Disaster Demand in Precious Metals <ul><li>The disaster in Japan these days has made everything change. There are changes in human daily life and also changes in trading world, especially in commodity trading . Talking about trading world, we need to know how the markets were affected to plan our business. Today, we will have a short review with the Gold Bullion Report about the topic: Disaster Demand in Precious Metals. </li></ul>
These day, the last week’s earthquake in Japan has become a hot topic that the whole world care about. It has quickly escalated into a major disaster, with the ensuing tsunami and nuclear reactor meltdowns. As noted, the earthquake was the worst in the country’s recorded history, and the costs will no doubt be high in terms of victims as well as damage to key industries and the Japanese economy.
The initial reaction brought a fresh wave of interest into precious metals, but the current climate seemed to favor liquidation of assets. What might the future hold for precious metals in the wake of this disaster? We will go the next part of the Gold Bullion report to see if we can find the answer.
Past performance is not indicative of future results. ***chart courtesy Gecko Software Past performance is not indicative of future results. ***chart courtesy Gecko Software
The initial catalyst for commodity investing is likely to come following this round of sell-offs, which seems more liquidity based than fundamental in nature. It appears as though the sparks to this flight from stocks and commodities was struck as investors sought cash.
However, a shift is probably just around the corner as the traditional haven status of markets like gold takes hold. To bolster this move, it is also possible (Note that I – our expert - should emphasize that I am not advocating profiteering during tragedy) that the rebuilding of Japan could hold more potential for another bull run in commodities, especially precious metals.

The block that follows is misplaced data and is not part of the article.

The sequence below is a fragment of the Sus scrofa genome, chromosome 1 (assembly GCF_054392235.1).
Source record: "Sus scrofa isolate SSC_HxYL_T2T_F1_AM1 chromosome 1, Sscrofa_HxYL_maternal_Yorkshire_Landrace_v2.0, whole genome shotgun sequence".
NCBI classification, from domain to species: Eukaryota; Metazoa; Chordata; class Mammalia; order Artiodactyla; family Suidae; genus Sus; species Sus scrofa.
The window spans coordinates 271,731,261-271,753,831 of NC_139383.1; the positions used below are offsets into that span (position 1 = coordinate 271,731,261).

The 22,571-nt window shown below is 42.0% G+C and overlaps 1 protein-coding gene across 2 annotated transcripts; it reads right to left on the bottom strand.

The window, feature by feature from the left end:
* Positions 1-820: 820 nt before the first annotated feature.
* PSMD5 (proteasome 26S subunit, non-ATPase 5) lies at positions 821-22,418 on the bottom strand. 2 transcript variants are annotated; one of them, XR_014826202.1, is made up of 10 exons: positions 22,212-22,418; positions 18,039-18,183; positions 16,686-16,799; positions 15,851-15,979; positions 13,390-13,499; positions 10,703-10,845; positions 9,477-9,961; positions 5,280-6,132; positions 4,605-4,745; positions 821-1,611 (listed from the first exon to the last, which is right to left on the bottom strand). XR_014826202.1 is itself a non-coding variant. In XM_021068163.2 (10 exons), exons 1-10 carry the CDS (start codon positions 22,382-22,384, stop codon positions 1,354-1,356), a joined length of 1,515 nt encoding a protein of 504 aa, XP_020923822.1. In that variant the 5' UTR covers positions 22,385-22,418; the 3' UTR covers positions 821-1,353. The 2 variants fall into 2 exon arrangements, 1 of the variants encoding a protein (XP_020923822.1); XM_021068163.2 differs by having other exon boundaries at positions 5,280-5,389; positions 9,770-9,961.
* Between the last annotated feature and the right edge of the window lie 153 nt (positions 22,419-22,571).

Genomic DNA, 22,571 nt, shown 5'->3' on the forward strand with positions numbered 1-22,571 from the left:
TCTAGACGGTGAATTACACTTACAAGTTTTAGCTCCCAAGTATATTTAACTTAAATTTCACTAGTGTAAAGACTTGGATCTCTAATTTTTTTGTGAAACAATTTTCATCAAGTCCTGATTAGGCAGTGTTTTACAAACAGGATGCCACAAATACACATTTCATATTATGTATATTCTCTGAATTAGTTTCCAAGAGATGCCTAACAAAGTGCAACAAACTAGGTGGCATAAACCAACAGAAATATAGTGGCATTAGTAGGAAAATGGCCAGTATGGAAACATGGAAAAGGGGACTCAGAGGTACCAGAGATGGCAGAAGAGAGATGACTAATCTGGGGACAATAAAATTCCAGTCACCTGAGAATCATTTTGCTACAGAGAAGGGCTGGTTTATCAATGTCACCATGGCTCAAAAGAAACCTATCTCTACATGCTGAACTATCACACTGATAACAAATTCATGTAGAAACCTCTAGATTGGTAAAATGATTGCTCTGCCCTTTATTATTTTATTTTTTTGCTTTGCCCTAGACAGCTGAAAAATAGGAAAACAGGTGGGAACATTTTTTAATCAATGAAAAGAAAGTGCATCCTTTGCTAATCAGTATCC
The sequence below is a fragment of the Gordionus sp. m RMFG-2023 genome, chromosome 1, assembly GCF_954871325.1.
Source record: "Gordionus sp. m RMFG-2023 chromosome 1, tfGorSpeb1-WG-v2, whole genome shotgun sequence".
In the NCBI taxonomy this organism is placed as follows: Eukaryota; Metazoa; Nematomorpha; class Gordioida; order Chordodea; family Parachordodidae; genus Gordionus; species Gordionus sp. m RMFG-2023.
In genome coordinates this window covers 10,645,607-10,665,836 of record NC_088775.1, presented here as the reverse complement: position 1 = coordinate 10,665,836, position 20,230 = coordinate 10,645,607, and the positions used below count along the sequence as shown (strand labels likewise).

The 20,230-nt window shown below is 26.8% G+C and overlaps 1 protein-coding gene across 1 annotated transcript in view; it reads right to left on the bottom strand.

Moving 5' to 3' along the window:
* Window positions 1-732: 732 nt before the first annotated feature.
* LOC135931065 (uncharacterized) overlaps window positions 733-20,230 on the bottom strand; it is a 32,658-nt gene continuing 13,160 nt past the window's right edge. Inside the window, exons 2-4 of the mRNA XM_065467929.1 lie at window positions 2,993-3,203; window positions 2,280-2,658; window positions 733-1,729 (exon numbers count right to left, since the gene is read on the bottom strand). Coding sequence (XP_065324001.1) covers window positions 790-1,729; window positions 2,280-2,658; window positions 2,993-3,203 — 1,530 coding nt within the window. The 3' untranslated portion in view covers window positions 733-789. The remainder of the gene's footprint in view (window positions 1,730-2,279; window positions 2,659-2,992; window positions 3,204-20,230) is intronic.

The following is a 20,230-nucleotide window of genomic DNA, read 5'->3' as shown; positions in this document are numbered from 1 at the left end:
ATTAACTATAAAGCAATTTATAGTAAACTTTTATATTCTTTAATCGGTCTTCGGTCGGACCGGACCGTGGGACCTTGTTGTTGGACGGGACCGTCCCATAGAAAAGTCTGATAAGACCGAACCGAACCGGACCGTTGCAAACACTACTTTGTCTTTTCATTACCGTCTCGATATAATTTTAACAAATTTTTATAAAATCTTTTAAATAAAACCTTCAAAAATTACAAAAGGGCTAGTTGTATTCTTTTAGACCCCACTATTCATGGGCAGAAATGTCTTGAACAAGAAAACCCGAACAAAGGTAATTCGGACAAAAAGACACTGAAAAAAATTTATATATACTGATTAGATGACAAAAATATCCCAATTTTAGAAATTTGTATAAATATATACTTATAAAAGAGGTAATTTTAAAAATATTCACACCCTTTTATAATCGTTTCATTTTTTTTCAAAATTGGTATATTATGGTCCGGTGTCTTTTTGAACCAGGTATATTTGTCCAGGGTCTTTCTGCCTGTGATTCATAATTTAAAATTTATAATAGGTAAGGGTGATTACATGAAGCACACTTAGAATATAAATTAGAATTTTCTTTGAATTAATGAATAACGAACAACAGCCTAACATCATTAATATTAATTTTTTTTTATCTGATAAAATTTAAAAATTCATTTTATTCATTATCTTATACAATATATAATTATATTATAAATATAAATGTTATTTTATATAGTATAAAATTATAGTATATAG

The so-called commodity super-cycle was already underway, fueled by the urbanization of countries like China and India. That additional consumption and commodity demand was only weakly met by increased yields and production for certain commodities.
Sure, economic slowdowns might have put a stopper in some of these markets, but where that bearish argument dead ends, a bullish argument for the investment side of the same commodities picks up. Investors uncertaining about the future of some stocks and some currencies sought an alternative asset in gold and bonds as a means of potential asset preservation.
People may think of the question if that dry up when disaster strikes? Perhaps initially it will, but there is a long road ahead for Japan and the world markets. While certain things like oil and perhaps even precious metals will have a neutral to negative demand in the devastated nation, the potential gains in consumption on the path to recovery and after have historically balanced that picture.
Now let’s consider the following ideas! <ul><li>We all know that Japan is one of the world’s largest economies. This is the country that has a huge industry in electronics, which means certain physical metal demand. I means components for electronics, laptops, and cell phones all require metals, including highly conductive gold and silver…. </li></ul>
Even without direct demand from Japan initially, analysts are forecasting that China will ramp up their production (and therefore metals consumption) of electronics and electronic components. Their demand has already been higher, led by stronger jewelry and investment sectors so a manufacturing boost would likely require another increase in gold and silver consumptive demand.
The automotive industry in Japan might be likewise hobbled, and damage assessments are still ongoing. This means that whichever producers pick up the slack will have increased needs for automotive catalysts and components and – you guessed it – PGMs like platinum and palladium.
Another wonder that needs to make is is that if current damage to products and parts unlikely to leave things salvageable?! It’s also possible. That means replacement stock when factories get up and running again.
And don’t forget other rebuilding efforts. Many lives have been lost. Here I do not want to downplay that, but there will be a lot of basic building demand and that could result in an influx of cash into the commodities markets as a whole: copper, aluminum, oil, natural gas, etc.
Don’t forget that there could even be a boost to alternative energy sources on the heels of severe nuclear reactor failures. That might mean natural gas as well as solar power. Silver is a big part of the solar cell side of that industry, owing to its efficiency in absorbing the sun’s energy. Harnessing new power technologies is a real possibility.